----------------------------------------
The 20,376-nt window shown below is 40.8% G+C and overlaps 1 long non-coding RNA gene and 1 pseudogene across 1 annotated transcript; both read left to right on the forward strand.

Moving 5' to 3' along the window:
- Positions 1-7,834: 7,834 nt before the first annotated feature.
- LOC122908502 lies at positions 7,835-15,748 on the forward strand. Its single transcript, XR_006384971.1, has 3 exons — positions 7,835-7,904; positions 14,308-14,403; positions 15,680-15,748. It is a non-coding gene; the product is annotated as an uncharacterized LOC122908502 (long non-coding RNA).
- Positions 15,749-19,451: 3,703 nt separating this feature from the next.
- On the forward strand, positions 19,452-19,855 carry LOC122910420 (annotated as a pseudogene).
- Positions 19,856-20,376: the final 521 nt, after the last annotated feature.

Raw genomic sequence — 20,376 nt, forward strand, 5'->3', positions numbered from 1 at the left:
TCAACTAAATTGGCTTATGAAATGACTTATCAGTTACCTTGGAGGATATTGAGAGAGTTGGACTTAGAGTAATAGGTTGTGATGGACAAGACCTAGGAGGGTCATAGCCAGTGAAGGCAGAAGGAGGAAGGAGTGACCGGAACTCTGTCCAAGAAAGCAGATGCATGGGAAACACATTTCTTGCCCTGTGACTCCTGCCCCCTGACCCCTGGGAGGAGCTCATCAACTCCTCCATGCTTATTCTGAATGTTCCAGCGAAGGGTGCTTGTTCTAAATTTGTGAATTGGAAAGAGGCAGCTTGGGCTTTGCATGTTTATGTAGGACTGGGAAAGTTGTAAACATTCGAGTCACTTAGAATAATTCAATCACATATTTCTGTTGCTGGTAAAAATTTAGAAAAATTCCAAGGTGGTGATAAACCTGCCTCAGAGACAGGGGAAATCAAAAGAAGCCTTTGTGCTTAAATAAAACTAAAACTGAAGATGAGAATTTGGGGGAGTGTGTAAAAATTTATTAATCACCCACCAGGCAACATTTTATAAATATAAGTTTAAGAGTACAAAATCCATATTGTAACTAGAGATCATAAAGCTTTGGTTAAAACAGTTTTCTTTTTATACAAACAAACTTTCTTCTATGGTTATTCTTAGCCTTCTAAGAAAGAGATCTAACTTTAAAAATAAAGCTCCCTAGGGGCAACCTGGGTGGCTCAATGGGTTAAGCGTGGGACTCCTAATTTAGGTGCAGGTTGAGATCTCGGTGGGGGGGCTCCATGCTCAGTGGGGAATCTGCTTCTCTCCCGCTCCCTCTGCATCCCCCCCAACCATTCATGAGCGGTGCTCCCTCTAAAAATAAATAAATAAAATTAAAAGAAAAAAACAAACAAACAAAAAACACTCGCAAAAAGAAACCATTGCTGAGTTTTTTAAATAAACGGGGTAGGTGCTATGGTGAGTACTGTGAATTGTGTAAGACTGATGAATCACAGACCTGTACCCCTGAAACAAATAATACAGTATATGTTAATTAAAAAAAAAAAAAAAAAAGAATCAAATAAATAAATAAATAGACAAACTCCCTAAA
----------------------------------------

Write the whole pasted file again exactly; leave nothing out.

The 20,376-nt window shown below is 40.8% G+C and overlaps 1 long non-coding RNA gene and 1 pseudogene across 1 annotated transcript; both read left to right on the forward strand.

Moving 5' to 3' along the window:
- Positions 1-7,834: 7,834 nt before the first annotated feature.
- LOC122908502 lies at positions 7,835-15,748 on the forward strand. Its single transcript, XR_006384971.1, has 3 exons — positions 7,835-7,904; positions 14,308-14,403; positions 15,680-15,748. It is a non-coding gene; the product is annotated as an uncharacterized LOC122908502 (long non-coding RNA).
- Positions 15,749-19,451: 3,703 nt separating this feature from the next.
- On the forward strand, positions 19,452-19,855 carry LOC122910420 (annotated as a pseudogene).
- Positions 19,856-20,376: the final 521 nt, after the last annotated feature.

Raw genomic sequence — 20,376 nt, forward strand, 5'->3', positions numbered from 1 at the left:
TCAACTAAATTGGCTTATGAAATGACTTATCAGTTACCTTGGAGGATATTGAGAGAGTTGGACTTAGAGTAATAGGTTGTGATGGACAAGACCTAGGAGGGTCATAGCCAGTGAAGGCAGAAGGAGGAAGGAGTGACCGGAACTCTGTCCAAGAAAGCAGATGCATGGGAAACACATTTCTTGCCCTGTGACTCCTGCCCCCTGACCCCTGGGAGGAGCTCATCAACTCCTCCATGCTTATTCTGAATGTTCCAGCGAAGGGTGCTTGTTCTAAATTTGTGAATTGGAAAGAGGCAGCTTGGGCTTTGCATGTTTATGTAGGACTGGGAAAGTTGTAAACATTCGAGTCACTTAGAATAATTCAATCACATATTTCTGTTGCTGGTAAAAATTTAGAAAAATTCCAAGGTGGTGATAAACCTGCCTCAGAGACAGGGGAAATCAAAAGAAGCCTTTGTGCTTAAATAAAACTAAAACTGAAGATGAGAATTTGGGGGAGTGTGTAAAAATTTATTAATCACCCACCAGGCAACATTTTATAAATATAAGTTTAAGAGTACAAAATCCATATTGTAACTAGAGATCATAAAGCTTTGGTTAAAACAGTTTTCTTTTTATACAAACAAACTTTCTTCTATGGTTATTCTTAGCCTTCTAAGAAAGAGATCTAACTTTAAAAATAAAGCTCCCTAGGGGCAACCTGGGTGGCTCAATGGGTTAAGCGTGGGACTCCTAATTTAGGTGCAGGTTGAGATCTCGGTGGGGGGGCTCCATGCTCAGTGGGGAATCTGCTTCTCTCCCGCTCCCTCTGCATCCCCCCCAACCATTCATGAGCGGTGCTCCCTCTAAAAATAAATAAATAAAATTAAAAGAAAAAAACAAACAAACAAAAAACACTCGCAAAAAGAAACCATTGCTGAGTTTTTTAAATAAACGGGGTAGGTGCTATGGTGAGTACTGTGAATTGTGTAAGACTGATGAATCACAGACCTGTACCCCTGAAACAAATAATACAGTATATGTTAATTAAAAAAAAAAAAAAAAAAGAATCAAATAAATAAATAAATAGACAAACTCCCTAAA